Authors: Peter Klein*, Bard College, Heather Randell*, University of Maryland School of Public Health
Topics: Political Geography, Development, Latin America
Keywords: Brazil, collective action, environmental justice, development
Session Type: Paper
Start / End Time: 5:00 PM / 6:40 PM
Room: Roosevelt 2, Marriott, Exhibition Level
Presentation File: No File Uploaded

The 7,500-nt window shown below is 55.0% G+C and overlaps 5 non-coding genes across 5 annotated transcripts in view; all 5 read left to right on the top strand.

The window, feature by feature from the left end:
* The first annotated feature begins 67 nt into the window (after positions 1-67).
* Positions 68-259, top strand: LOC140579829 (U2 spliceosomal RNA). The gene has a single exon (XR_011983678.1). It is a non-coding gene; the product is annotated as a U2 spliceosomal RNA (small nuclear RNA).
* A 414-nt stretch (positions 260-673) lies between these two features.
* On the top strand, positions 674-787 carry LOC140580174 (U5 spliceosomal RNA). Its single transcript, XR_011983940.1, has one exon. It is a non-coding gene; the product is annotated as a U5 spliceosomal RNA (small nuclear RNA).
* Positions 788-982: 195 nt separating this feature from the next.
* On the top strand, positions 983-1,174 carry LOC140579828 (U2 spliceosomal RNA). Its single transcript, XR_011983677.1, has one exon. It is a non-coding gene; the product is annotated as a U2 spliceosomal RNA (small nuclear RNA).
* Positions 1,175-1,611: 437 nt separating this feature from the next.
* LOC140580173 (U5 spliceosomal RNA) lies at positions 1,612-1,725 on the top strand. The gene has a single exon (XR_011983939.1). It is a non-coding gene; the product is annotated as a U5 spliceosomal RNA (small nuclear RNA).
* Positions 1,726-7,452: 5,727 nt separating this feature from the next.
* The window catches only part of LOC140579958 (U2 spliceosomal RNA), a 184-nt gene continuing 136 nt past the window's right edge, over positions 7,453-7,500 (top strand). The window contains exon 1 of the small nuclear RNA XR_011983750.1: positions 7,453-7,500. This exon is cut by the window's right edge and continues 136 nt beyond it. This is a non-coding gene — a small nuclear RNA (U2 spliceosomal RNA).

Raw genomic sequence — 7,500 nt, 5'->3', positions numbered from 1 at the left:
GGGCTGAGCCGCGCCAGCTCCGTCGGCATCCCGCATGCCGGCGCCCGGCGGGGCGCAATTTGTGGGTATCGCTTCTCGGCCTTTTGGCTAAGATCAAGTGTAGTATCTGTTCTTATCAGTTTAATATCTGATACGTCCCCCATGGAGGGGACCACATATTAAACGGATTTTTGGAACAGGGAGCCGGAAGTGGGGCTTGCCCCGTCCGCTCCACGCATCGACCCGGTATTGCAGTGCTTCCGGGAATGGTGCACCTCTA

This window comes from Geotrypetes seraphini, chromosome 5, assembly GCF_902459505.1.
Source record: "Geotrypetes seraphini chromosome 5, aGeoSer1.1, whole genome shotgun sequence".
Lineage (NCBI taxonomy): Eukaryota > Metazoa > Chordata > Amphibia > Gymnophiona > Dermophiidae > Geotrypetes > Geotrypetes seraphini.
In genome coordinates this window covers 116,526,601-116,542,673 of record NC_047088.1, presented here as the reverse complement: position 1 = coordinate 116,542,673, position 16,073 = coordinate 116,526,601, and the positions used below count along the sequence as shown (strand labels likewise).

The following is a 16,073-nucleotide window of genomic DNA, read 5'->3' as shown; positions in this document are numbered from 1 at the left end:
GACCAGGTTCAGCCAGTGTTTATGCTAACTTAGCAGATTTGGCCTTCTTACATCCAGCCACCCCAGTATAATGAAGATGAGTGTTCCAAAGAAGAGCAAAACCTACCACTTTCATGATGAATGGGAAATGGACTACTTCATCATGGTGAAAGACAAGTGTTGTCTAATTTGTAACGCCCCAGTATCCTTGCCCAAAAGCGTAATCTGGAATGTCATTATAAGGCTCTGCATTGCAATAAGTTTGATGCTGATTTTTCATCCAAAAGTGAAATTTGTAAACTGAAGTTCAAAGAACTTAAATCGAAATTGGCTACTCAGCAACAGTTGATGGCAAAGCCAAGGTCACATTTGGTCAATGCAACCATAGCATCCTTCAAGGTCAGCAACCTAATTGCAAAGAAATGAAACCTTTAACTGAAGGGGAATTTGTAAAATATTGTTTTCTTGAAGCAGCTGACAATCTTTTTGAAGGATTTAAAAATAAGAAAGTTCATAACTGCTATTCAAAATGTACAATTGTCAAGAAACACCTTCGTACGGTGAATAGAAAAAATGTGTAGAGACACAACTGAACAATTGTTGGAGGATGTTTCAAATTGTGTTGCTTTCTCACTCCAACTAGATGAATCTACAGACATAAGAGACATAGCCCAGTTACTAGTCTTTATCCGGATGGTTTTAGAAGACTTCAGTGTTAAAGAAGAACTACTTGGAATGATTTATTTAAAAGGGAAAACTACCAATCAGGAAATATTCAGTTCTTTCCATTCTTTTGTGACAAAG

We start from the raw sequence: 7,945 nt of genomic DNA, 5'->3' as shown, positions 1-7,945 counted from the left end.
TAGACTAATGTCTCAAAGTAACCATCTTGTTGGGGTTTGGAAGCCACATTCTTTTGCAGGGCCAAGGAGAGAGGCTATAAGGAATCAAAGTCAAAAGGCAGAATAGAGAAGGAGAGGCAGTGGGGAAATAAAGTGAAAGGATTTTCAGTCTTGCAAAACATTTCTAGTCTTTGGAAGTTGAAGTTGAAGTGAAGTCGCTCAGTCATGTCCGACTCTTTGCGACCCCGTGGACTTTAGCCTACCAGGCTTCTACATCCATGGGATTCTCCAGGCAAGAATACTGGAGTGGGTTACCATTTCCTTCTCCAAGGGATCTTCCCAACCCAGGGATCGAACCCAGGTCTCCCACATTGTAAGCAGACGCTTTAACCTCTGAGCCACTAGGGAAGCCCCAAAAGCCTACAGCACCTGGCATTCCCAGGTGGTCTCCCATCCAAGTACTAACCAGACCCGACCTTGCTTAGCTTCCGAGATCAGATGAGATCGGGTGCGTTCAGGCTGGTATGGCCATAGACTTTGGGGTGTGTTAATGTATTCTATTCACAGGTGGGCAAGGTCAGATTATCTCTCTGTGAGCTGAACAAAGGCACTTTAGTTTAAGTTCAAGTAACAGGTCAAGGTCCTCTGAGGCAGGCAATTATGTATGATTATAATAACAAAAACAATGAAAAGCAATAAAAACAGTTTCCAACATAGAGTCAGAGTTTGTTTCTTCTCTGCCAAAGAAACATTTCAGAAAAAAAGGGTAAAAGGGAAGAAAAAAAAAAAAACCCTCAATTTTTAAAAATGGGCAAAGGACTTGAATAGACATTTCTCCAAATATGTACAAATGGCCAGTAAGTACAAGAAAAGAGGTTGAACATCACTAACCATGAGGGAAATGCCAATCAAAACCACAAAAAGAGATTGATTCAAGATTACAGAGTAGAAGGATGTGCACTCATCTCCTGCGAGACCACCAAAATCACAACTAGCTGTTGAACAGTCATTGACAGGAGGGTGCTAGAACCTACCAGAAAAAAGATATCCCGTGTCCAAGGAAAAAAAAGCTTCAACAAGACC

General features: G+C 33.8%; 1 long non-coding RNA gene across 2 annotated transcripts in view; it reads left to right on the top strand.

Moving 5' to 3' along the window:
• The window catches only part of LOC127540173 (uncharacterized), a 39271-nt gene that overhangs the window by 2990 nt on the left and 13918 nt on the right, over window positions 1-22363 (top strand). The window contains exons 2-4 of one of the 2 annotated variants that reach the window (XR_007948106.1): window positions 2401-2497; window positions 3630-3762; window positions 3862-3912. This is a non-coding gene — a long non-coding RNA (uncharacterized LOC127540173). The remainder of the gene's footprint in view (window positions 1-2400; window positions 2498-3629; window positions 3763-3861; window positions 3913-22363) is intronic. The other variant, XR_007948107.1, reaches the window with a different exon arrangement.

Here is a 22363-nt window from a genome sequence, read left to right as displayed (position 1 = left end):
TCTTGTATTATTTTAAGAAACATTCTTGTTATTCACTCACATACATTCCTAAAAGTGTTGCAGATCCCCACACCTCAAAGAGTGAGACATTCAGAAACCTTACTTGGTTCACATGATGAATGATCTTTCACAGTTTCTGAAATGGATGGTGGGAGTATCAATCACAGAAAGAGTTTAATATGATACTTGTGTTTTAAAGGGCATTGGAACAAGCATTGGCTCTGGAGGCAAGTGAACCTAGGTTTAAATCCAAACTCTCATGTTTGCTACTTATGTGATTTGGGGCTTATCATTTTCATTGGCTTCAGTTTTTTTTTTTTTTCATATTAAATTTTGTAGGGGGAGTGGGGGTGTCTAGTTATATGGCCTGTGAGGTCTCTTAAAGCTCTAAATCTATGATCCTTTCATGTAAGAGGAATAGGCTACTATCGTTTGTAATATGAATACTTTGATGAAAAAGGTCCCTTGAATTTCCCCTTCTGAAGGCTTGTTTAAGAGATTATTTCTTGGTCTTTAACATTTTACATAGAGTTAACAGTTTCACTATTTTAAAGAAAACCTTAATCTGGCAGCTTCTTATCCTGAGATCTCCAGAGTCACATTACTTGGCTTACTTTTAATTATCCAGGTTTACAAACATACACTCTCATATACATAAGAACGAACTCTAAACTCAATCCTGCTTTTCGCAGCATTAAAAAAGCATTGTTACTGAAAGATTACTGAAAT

The Brazilian Amazon has been a site of large-scale development projects since the 1970’s, when the government began constructing highways intersecting the rainforest, encouraging colonization, and promoting resource extraction and cattle ranching. These projects achieved national-level goals, yet rarely benefited local populations. Development in the region continues at a rapid pace, with mining projects, expansion of mechanized agriculture, and the construction of dams, roads, ports, and pipelines. The Brazilian Amazon can be viewed as a case of internal colonialism, in which politically and economically powerful urban centers control resources in poorer, rural areas while failing to invest in development for those regions. Amidst this system, local communities demand that they benefit from development projects and participate in meaningful decision-making. We examine these efforts as they are manifested in the Belo Monte Dam, Brazil’s largest development project. On the one hand, dam construction offers thousands of needed jobs and government investment in the region. On the other hand, Belo Monte has led to substantial social and environmental impacts. Using data from semi-structured interviews and ethnographic fieldwork, this paper explores social mobilization among displaced farmers and fisherfolk affected by construction. We highlight mechanisms through which groups used collective action to achieve positive livelihood outcomes and show factors that contributed to the ability of local populations to mobilize against internal colonialism. This case broadens understandings of environmental justice, the political economy of the environment, and social movements. We also discuss implications of these findings for future large-scale development projects throughout the Global South.